New York

Judy Rifka

Brooke Alexander Cohen

The sensibility that governs the way we see today is based on the appeal of synthetic imagery perceived in fast time. Over the years, Judy Rifka has investigated different aspects of this kind of imagery, including its media underpinnings. Her recent paintings push the sensibility into a new, epic dimension which rates close attention.

Several examples dealing with the theme of war succeed in moving the viewer unusually powerfully. The means is a keen ability to subvert the distancing effect of the media’s instantaneous portrayals of war, an ability to build emotion into the very structure of the picture. In Beirut Excavation, 1984, for example, soldiers lift fallen comrades from a ditch. Painted on linen, the scene is stretched over an irregularly shaped wooden frame. The powerfully gestural configuration of the support, bringing to mind splayed animal skin, dynamizes the picture’s impact with the disturbing train of associations it sets off.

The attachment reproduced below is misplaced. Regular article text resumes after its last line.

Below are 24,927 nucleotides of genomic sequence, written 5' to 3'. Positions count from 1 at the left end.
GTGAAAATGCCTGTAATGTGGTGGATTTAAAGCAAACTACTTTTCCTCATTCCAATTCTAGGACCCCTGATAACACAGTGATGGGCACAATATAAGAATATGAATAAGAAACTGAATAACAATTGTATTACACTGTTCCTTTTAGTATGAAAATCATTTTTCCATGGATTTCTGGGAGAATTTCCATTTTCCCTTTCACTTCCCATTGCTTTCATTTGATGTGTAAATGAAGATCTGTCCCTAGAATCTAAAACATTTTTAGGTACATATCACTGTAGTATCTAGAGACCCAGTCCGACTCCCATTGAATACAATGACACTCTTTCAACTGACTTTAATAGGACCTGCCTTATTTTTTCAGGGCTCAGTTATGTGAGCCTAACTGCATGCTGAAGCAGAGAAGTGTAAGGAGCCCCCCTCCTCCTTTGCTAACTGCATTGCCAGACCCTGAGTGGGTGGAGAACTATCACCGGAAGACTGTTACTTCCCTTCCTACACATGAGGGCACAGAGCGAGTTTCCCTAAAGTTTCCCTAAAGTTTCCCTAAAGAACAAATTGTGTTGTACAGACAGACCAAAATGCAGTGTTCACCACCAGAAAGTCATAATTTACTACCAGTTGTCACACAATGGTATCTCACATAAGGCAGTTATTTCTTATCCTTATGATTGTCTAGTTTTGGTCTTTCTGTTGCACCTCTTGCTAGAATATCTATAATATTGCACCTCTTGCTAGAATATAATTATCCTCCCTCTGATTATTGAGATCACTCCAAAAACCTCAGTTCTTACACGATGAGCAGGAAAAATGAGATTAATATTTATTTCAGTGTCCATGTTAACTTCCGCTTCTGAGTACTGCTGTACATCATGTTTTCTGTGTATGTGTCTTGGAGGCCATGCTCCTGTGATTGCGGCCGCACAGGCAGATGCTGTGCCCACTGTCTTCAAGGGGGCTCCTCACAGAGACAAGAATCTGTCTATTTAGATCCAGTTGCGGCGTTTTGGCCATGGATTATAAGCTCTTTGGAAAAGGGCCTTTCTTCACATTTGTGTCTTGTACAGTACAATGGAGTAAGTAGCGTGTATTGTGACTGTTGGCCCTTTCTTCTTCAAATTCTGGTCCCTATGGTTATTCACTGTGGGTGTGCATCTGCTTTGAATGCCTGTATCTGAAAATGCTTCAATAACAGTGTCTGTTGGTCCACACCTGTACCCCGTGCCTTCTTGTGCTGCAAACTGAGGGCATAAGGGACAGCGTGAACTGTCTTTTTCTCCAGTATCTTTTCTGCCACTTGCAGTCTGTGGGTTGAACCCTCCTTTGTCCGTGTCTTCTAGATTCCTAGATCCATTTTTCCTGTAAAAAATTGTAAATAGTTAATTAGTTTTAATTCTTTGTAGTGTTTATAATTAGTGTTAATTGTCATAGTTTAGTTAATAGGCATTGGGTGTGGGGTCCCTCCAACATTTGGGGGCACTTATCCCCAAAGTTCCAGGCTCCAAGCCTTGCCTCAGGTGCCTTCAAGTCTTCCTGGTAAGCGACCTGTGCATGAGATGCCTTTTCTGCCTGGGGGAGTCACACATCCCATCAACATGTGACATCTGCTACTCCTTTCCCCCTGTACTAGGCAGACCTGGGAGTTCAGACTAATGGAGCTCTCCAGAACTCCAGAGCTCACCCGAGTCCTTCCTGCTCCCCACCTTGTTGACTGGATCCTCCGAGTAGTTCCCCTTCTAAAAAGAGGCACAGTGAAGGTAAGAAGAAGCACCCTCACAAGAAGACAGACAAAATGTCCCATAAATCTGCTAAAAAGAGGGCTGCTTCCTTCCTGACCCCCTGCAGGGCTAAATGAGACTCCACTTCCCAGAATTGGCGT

Rifka is no less articulate about the positive sides of life. The mountain scene in Builders, 1983, its extremely high horizon topped by the sun, is the ideal bucolic setting for the small figures of industrious farmers working on the slopes. In both viewpoint and subject matter the painting recalls the fields and farmlands of Van Gogh, and the general tradition of metaphorical landscapes of which he is such a master. Like Van Gogh, Rifka represents the universal dynamism of nature in the very interstices of the painting: what he did with his wonderfully fibrous brushstrokes, she does with the psychologically imposing physicality of her relief structure. The linen surface is stretched over plywood elements covered with wire mesh. It accommodates both the illusion and the reality of depth. Bits of oil pigment extend over the internal edges in the underlying structure, seeming to encapsulate the organic, untamable force of nature. The black-outlined forms and white shadows bathe the scene in a luminous light. The heightened optical sensations offered by the tremendously active and rhythmical surfaces of Builders and other paintings of similar format lie at the source of their fascination.

Ronny Cohen